3dGameState: simulates the playing of our game with a set of boxes that rotate.  this would have all our real game code

public class ThreeDGameState extends BasicGameState
    public ThreeDGameState(String name)
        // shortcut reference
        Renderer renderer = DisplaySystem.getDisplaySystem().getRenderer();

        // make sure the rootNode is rendered in the Transparent Queue

        // Add a light to the Scene
        PointLight light = new PointLight();
        light.setDiffuse( new ColorRGBA( 0.75f, 0.75f, 0.75f, 1f ) );
        light.setAmbient( new ColorRGBA( 0.5f, 0.5f, 0.5f, 1f ) );
        light.setLocation( new Vector3f( 0, 2, 0 ) );
        light.setEnabled( true );
        LightState lightState = renderer.createLightState();
        lightState.setEnabled( true );

        // we need to cull the backfaces, or Transparent objects will look wrong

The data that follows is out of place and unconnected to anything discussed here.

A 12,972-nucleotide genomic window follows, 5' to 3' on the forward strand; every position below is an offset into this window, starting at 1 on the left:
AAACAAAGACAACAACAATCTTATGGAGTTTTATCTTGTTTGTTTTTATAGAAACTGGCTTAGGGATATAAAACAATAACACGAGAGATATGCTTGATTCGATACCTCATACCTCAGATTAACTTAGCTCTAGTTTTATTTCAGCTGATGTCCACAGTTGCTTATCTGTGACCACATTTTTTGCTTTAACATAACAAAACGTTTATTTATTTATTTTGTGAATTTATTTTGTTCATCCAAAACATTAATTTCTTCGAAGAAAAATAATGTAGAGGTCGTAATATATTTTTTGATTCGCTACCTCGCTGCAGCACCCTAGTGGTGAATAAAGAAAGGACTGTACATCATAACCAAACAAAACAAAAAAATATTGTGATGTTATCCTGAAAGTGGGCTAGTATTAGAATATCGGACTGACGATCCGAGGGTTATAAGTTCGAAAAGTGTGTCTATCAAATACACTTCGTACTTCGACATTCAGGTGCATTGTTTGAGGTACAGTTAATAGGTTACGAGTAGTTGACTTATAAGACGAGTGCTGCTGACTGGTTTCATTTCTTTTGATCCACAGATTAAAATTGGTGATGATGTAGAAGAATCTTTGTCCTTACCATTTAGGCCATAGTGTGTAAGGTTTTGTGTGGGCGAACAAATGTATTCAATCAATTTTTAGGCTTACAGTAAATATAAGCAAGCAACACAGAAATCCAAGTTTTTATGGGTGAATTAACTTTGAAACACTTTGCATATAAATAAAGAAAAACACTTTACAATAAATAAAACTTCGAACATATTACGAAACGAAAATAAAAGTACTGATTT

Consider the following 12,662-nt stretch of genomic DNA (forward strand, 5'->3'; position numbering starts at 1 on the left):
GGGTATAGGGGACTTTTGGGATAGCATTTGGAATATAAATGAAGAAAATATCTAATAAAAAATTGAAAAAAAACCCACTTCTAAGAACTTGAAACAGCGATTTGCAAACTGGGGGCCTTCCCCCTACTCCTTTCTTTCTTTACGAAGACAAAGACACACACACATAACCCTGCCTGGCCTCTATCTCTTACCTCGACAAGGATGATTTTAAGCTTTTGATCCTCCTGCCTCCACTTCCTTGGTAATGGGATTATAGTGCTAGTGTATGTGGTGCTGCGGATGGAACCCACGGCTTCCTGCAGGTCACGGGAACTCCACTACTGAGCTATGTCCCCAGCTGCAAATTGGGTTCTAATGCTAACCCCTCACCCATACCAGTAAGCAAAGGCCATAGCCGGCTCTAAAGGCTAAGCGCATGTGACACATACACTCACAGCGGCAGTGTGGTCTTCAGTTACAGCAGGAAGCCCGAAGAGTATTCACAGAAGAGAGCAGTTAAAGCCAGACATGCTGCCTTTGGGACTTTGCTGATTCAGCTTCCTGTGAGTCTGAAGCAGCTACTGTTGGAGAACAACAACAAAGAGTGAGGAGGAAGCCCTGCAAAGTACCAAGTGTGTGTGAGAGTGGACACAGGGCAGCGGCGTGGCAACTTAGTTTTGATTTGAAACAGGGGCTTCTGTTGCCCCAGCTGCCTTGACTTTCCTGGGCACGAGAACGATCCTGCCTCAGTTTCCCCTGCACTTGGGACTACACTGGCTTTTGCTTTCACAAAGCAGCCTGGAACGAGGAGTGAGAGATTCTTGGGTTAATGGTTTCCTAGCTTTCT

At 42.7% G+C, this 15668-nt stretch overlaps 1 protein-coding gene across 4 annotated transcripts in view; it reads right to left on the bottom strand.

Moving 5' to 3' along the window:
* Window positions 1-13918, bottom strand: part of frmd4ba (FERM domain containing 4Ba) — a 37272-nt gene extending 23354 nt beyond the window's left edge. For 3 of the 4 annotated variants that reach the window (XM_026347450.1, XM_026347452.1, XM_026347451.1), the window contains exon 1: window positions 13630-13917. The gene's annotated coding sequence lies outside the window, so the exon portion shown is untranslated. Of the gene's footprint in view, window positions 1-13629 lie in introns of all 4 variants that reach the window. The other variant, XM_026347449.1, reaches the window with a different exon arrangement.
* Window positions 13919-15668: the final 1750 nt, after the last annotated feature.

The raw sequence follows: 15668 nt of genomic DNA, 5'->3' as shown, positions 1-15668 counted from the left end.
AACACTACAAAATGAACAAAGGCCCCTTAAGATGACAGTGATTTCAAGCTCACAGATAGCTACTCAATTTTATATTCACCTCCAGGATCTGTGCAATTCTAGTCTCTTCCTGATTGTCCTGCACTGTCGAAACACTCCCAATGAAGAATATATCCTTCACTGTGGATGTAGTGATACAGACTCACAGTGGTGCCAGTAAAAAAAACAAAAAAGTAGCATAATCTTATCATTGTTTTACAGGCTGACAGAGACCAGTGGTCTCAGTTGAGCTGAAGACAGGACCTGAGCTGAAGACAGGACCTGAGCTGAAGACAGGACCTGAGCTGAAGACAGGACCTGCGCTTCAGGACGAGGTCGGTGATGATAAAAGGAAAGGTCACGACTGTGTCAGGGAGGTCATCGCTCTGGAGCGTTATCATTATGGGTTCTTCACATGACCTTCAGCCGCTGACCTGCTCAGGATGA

CullState cs = renderer.createCullState();

        // The BlendState is needed to make the Boxes appear transparent
        BlendState bs = renderer.createBlendState();

        // create 5 colorful and spinning boxes
        for (int i = 0; i < 5; i++) {
            Box b = new Box("b", new Vector3f(-1,-1,-1), new Vector3f(1, 1, 1));
            b.setModelBound(new BoundingSphere());

            MaterialState ms = renderer.createMaterialState();
            ms.setAmbient(new ColorRGBA(FastMath.rand.nextFloat(),FastMath.rand.nextFloat(),FastMath.rand.nextFloat(),0.5f));
            ms.setDiffuse(new ColorRGBA(FastMath.rand.nextFloat(),FastMath.rand.nextFloat(),FastMath.rand.nextFloat(),0.5f));